Ever wonder why kids read these “leveled reader” books labeled levels 1-3? What are they about? They are popular in schools during “just right” independent reading time.
It’s true, they are convenient and due to their carefully curated word lists, are largely non-stressful to kids. But, what do kids learn by reading them?
A book I read recently called me to question how much my kids should be reading them. Why Knowledge Matters by E.D. Hirsch, Jr. presents an interesting commentary on the readers. In his book, Hirsch mentions how many kids are not getting read aloud to by teachers and parents. Instead, during their reading time they are picking up these readers and reading to themselves. On the good side: students work on decoding and sight words in a targeted way — but, the drawback is that young students do not get is the vocabulary challenge they would get by hearing stories; stories that are several lexile levels above them, and the freshness of hearing new words in new contexts.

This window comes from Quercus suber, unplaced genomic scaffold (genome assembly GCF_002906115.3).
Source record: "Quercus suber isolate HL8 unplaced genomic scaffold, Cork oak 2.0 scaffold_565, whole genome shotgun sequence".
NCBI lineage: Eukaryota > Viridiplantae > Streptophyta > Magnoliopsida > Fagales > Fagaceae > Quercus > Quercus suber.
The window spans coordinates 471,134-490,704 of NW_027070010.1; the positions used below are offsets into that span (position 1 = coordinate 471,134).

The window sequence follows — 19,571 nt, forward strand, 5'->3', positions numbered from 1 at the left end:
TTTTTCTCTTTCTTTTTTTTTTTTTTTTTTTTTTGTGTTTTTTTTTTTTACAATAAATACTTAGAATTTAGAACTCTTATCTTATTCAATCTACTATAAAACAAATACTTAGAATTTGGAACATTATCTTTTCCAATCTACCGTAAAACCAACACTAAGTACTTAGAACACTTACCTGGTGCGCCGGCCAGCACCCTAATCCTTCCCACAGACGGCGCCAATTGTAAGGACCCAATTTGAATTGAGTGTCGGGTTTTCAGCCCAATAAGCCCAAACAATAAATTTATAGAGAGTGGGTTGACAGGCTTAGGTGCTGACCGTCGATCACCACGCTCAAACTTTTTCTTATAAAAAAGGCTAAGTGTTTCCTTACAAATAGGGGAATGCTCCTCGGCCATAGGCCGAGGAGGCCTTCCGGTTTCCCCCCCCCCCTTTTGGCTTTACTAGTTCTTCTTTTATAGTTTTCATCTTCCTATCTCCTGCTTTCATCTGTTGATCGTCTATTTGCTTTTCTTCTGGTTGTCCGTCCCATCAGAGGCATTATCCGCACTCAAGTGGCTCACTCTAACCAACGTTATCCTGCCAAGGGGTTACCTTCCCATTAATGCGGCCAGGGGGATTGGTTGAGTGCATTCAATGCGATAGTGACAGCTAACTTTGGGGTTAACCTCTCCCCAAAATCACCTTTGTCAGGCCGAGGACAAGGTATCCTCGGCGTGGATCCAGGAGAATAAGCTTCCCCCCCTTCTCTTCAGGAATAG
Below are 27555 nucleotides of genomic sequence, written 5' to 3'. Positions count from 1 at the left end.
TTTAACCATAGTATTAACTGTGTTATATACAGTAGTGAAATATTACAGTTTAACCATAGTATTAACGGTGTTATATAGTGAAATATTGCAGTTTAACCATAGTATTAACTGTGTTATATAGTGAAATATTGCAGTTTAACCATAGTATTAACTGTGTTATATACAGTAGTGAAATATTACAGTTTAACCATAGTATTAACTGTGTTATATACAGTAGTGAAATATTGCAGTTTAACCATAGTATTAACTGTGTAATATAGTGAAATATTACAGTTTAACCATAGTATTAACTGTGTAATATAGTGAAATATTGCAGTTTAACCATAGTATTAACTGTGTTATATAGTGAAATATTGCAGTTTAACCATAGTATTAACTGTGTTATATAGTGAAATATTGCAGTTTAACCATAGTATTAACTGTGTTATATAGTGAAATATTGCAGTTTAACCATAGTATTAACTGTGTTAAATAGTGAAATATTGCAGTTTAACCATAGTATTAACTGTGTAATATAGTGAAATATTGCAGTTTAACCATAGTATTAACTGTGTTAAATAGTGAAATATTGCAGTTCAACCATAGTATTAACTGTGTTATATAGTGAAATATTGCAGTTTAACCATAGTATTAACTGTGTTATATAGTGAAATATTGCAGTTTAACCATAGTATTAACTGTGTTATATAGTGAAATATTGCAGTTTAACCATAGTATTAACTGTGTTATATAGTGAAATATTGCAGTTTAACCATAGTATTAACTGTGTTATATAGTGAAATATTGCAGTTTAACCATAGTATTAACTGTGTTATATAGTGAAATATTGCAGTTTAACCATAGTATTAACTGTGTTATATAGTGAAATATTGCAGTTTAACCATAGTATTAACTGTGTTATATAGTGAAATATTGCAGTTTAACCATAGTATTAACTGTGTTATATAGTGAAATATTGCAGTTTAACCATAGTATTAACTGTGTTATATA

Contextualized challenge vocabulary — Hirsch says — will give life long learning skills to our children, and actually help to extend vocabulary more than books developed with carefully thought out word lists. Being read aloud to gives real stretching that will give kids tools to face those difficult books they will get in college and grad school — and understand and learn from them!